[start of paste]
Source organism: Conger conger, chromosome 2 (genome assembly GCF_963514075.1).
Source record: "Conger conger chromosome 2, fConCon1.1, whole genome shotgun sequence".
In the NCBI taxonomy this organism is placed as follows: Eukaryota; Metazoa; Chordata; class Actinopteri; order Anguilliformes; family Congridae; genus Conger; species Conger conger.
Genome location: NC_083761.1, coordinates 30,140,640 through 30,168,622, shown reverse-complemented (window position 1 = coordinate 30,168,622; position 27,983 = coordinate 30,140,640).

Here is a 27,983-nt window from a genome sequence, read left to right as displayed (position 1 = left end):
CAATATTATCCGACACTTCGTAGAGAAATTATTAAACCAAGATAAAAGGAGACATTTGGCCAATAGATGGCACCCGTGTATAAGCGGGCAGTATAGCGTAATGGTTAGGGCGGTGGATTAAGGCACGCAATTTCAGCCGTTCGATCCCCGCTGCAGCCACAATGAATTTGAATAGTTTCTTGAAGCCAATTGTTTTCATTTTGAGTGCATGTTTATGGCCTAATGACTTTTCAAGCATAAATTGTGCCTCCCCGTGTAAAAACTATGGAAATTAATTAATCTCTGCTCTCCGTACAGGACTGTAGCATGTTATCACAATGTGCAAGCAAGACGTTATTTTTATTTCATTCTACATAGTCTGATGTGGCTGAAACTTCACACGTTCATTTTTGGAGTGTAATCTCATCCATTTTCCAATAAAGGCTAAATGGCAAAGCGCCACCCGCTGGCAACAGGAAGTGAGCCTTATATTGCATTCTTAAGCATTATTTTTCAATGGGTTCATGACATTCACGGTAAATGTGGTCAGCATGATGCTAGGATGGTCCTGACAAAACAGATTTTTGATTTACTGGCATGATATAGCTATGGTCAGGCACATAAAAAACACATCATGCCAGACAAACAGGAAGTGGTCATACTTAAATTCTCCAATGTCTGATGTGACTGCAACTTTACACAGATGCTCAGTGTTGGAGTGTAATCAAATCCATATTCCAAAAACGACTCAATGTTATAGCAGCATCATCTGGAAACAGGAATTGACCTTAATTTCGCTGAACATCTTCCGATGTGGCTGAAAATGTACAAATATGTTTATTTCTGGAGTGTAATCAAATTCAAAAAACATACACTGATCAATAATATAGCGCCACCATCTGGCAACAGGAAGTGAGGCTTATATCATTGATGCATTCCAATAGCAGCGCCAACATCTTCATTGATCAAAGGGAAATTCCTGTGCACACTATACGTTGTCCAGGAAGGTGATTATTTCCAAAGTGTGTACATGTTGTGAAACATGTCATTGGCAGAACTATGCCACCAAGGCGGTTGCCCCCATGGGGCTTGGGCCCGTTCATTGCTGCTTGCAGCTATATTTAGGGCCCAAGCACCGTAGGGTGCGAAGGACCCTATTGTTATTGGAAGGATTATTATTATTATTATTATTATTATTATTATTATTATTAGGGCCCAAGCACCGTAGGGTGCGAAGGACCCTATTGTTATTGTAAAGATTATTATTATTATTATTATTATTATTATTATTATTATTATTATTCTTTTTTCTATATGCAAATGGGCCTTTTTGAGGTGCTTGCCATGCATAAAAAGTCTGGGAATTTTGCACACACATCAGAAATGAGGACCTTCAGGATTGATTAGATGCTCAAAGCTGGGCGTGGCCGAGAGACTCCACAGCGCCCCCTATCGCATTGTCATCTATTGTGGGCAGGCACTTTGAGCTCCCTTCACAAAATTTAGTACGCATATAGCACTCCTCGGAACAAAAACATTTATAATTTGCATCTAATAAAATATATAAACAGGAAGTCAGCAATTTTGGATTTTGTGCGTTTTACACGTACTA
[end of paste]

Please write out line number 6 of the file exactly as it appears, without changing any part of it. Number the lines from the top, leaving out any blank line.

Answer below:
CAATATTATCCGACACTTCGTAGAGAAATTATTAAACCAAGATAAAAGGAGACATTTGGCCAATAGATGGCACCCGTGTATAAGCGGGCAGTATAGCGTAATGGTTAGGGCGGTGGATTAAGGCACGCAATTTCAGCCGTTCGATCCCCGCTGCAGCCACAATGAATTTGAATAGTTTCTTGAAGCCAATTGTTTTCATTTTGAGTGCATGTTTATGGCCTAATGACTTTTCAAGCATAAATTGTGCCTCCCCGTGTAAAAACTATGGAAATTAATTAATCTCTGCTCTCCGTACAGGACTGTAGCATGTTATCACAATGTGCAAGCAAGACGTTATTTTTATTTCATTCTACATAGTCTGATGTGGCTGAAACTTCACACGTTCATTTTTGGAGTGTAATCTCATCCATTTTCCAATAAAGGCTAAATGGCAAAGCGCCACCCGCTGGCAACAGGAAGTGAGCCTTATATTGCATTCTTAAGCATTATTTTTCAATGGGTTCATGACATTCACGGTAAATGTGGTCAGCATGATGCTAGGATGGTCCTGACAAAACAGATTTTTGATTTACTGGCATGATATAGCTATGGTCAGGCACATAAAAAACACATCATGCCAGACAAACAGGAAGTGGTCATACTTAAATTCTCCAATGTCTGATGTGACTGCAACTTTACACAGATGCTCAGTGTTGGAGTGTAATCAAATCCATATTCCAAAAACGACTCAATGTTATAGCAGCATCATCTGGAAACAGGAATTGACCTTAATTTCGCTGAACATCTTCCGATGTGGCTGAAAATGTACAAATATGTTTATTTCTGGAGTGTAATCAAATTCAAAAAACATACACTGATCAATAATATAGCGCCACCATCTGGCAACAGGAAGTGAGGCTTATATCATTGATGCATTCCAATAGCAGCGCCAACATCTTCATTGATCAAAGGGAAATTCCTGTGCACACTATACGTTGTCCAGGAAGGTGATTATTTCCAAAGTGTGTACATGTTGTGAAACATGTCATTGGCAGAACTATGCCACCAAGGCGGTTGCCCCCATGGGGCTTGGGCCCGTTCATTGCTGCTTGCAGCTATATTTAGGGCCCAAGCACCGTAGGGTGCGAAGGACCCTATTGTTATTGGAAGGATTATTATTATTATTATTATTATTATTATTATTATTATTAGGGCCCAAGCACCGTAGGGTGCGAAGGACCCTATTGTTATTGTAAAGATTATTATTATTATTATTATTATTATTATTATTATTATTATTATTCTTTTTTCTATATGCAAATGGGCCTTTTTGAGGTGCTTGCCATGCATAAAAAGTCTGGGAATTTTGCACACACATCAGAAATGAGGACCTTCAGGATTGATTAGATGCTCAAAGCTGGGCGTGGCCGAGAGACTCCACAGCGCCCCCTATCGCATTGTCATCTATTGTGGGCAGGCACTTTGAGCTCCCTTCACAAAATTTAGTACGCATATAGCACTCCTCGGAACAAAAACATTTATAATTTGCATCTAATAAAATATATAAACAGGAAGTCAGCAATTTTGGATTTTGTGCGTTTTACACGTACTA